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Letters to the Editor

Legal evil

December 30, 2011

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To the editor:

Richard Stumpf (Your Turn, Dec. 21) described the KPERS commission as a failure. So how will our state government fix this? One probable way is the Legislature won’t want to fix it, but will require us taxpayers to pony up with higher taxes and bail them out to further finance their retirement funds at the expense of ours. I am absolutely furious about this cronyism and lack of self-discipline exercised by legislators and other politicians.

For many years, I have had the opinion that legislators seem to be the root of much evil because they craft laws that enable people to do evil things legally. With this KPERS problem of early retirement, under-funding, shortened vesting, counting on continued unrealistic growth of the stock market without regard to market swings were all purposefully considered by legislators thus enabling legal golden parachutes for themselves and their cronies knowing very well that we taxpayers will be legally required to bail out this faulted unbalanced system. As individual legislators move on and are replaced by newly elected legislators, no one ever blames them for creating this example of legal evil lawmaking.  Thus, my other opinion, once electable, they seem to be already corrupt.

I realize that there are good legislators who have high moral standards and believe in crafting ethical laws. But, when the Legislature, as one single entity, creates legal evil without any regard to, or influence by its constituents and its highly ethical members, it corrupts itself as a whole.

Comments

budman 2 years, 7 months ago

That's story with so many things which the government does. Once an ill planned program gets set in place its near impossible to revise or do away with it. Especially something like a pension plan, any politician trying to improve it or fix it will be seen as a greedy man trying to take well deserved benefits from employees.

But the truth is, the plans a mess and offers benefits that would never be seen for people working in private sector, but is it's completely funded with their money.

I commend Brownback for taking on these issues. I say that any retirement plan for public employees should mirror that of the private sector, and they shouldn't be awarded any frills when its being paid for by the endless pockets of taxpayers.

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tomatogrower 2 years, 7 months ago

The public employees donate a percent of their pay towards the program. The legislature has never contributed what they were suppose to contribute, even when Kansas had a surplus. The surplus years ago would have fully funded KPERS, and would have allowed it to weather the present financial storm. Instead they gave tax cuts that were suppose to create jobs, but didn't. Still waiting for those figures on how many jobs were created by the tax cuts.

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budman 2 years, 7 months ago

If you look at many private companies, next to none offer pension plans still. Its outdated and the kansas public plan offers way to many luxeries which is afforded only because of the taxpayers.

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pace 2 years, 7 months ago

Many private companies have stolen their employees promised pension plans. Now you want the State to emulate them. State employees showed up for work, paid into the pension fund, luxury? It was part of the promised pay package. Forty years on the job and some tea nut thinks it is a luxury and unfair for workers to retire as promised. What is unfair is politicians spending money from pension plan and then suddenly being surprised the money isn't there and blaming the retirees.

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pace 2 years, 7 months ago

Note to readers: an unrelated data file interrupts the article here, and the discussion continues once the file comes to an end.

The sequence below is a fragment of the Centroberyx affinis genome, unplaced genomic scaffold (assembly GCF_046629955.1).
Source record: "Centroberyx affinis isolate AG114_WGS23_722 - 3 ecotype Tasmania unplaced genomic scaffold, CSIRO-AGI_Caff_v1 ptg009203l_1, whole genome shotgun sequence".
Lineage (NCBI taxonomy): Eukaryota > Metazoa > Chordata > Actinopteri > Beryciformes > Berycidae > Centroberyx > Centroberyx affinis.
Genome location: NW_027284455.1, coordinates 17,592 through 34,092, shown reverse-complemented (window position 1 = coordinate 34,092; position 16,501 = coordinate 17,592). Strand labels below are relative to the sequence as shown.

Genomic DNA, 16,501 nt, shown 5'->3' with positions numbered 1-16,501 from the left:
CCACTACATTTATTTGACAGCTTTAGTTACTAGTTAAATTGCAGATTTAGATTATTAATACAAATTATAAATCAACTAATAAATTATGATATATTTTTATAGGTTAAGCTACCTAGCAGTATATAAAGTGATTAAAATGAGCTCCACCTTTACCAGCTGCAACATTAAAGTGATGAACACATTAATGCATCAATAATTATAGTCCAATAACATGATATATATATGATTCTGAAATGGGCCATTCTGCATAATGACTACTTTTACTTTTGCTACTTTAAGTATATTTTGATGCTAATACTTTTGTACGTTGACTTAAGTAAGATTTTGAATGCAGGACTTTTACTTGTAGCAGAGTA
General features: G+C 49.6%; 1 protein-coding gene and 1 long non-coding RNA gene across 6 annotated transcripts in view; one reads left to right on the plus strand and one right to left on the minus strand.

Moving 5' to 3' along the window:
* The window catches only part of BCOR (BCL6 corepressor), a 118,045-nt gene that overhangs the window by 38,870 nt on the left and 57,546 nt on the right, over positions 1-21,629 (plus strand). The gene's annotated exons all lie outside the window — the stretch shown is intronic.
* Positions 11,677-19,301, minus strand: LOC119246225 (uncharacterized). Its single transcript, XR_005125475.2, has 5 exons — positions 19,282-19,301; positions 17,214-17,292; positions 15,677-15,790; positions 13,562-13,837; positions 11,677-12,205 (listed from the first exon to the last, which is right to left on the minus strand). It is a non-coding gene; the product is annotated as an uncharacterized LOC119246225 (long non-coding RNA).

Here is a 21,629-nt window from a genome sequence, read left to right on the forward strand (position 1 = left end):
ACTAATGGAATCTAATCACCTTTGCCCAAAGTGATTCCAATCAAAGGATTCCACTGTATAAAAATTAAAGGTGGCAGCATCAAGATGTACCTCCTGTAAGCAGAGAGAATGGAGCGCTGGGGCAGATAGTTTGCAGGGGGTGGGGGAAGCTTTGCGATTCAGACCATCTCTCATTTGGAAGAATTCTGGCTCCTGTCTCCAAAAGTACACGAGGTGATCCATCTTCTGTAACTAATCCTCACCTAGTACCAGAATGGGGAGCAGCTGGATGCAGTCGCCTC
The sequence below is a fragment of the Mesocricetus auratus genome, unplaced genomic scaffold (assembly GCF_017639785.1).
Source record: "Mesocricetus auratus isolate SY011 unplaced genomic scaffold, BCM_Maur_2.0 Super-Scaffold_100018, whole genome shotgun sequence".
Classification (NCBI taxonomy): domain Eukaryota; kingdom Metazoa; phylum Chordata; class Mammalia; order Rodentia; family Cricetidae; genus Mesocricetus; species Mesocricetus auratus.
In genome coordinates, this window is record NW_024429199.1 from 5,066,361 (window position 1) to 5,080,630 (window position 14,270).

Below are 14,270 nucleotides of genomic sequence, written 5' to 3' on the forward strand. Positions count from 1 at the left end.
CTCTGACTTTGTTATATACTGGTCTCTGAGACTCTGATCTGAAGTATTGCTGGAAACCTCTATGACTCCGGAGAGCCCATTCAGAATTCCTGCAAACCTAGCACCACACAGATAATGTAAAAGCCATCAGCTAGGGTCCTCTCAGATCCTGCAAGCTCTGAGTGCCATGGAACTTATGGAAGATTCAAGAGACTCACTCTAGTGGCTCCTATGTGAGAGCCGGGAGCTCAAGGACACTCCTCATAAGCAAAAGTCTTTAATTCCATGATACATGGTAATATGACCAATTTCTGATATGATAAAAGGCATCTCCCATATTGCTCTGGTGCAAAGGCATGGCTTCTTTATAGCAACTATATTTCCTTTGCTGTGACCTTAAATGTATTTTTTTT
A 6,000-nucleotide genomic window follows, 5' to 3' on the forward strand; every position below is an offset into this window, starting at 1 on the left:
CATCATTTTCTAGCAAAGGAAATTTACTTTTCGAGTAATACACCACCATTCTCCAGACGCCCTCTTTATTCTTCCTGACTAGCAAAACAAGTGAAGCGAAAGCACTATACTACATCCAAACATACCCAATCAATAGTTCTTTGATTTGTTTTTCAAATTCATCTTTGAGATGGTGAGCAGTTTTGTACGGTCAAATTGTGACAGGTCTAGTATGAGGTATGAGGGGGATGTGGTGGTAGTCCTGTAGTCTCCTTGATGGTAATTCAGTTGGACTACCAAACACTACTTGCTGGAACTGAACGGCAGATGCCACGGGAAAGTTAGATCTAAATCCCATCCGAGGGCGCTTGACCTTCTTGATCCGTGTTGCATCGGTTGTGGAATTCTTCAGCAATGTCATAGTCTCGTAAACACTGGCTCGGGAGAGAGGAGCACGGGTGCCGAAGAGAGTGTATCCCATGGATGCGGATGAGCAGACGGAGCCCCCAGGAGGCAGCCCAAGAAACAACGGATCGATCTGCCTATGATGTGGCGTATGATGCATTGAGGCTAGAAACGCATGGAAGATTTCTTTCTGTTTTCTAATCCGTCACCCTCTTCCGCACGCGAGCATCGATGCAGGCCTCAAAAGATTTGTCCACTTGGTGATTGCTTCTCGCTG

Anyone who thinks Union had a hand in Kpers debacle is real stupid.

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pace 2 years, 7 months ago

I am sorry I said anyone who thought the Unions had anything to do with the Kpers debacle was real stupid. That was unfair. If one did not know the history or circumstance of Kpers and had some sort of theory, that does not automatically mean they were stupid, simply ill informed and wrong.

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pace 2 years, 7 months ago

You are claiming the unions had a play in the Kper's debacle? Baa, that is weird even for you.

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tomatogrower 2 years, 7 months ago

First, we have never had a liberal legislature in Kansas, except at the beginning of the state's history when abolitionists were able to take control of the state. Second, this was a contract with workers. Workers contribute to this fund and are suppose to be matched by the legislature. For most of KPERS history there was enough money to pay the legislature's share, but they didn't. The workers had no choice, they paid, but they thought it would be part of their retirement plan, so most of them paid happily. Now had the adults been told otherwise, maybe they would have made other arrangements for their retirement, but they were lied to. So that's ok with you? And since a conservative Kansas legislature in a right to work state, with little union power did this, why are you blaming liberals? And do you really think that Brownback would have been elected, if the state workers all voted for liberals? I have worked in a state job before, and had to keep a low profile, because I am liberal. I was surrounded by conservatives.

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Charles L Bloss Jr 2 years, 7 months ago

I am retired on KPERS, and I am most concerned about my continued benefits. My opinion, most of them are crooks. They make laws that affect us, but not themselves. The reason KPERS is in such a mess is that the legislature stole money that they were supposed to be paying into the KPERS fund.

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nativeson 2 years, 7 months ago

For those retired on KPERS, they will not see any change in benefits from any proposals by the administration. The future of any defined benefit plan is in question. They were designed at a time when everyone was working. The aging population is now retiring, and the formula-driven pension system is simply unsustainable. It must be changed.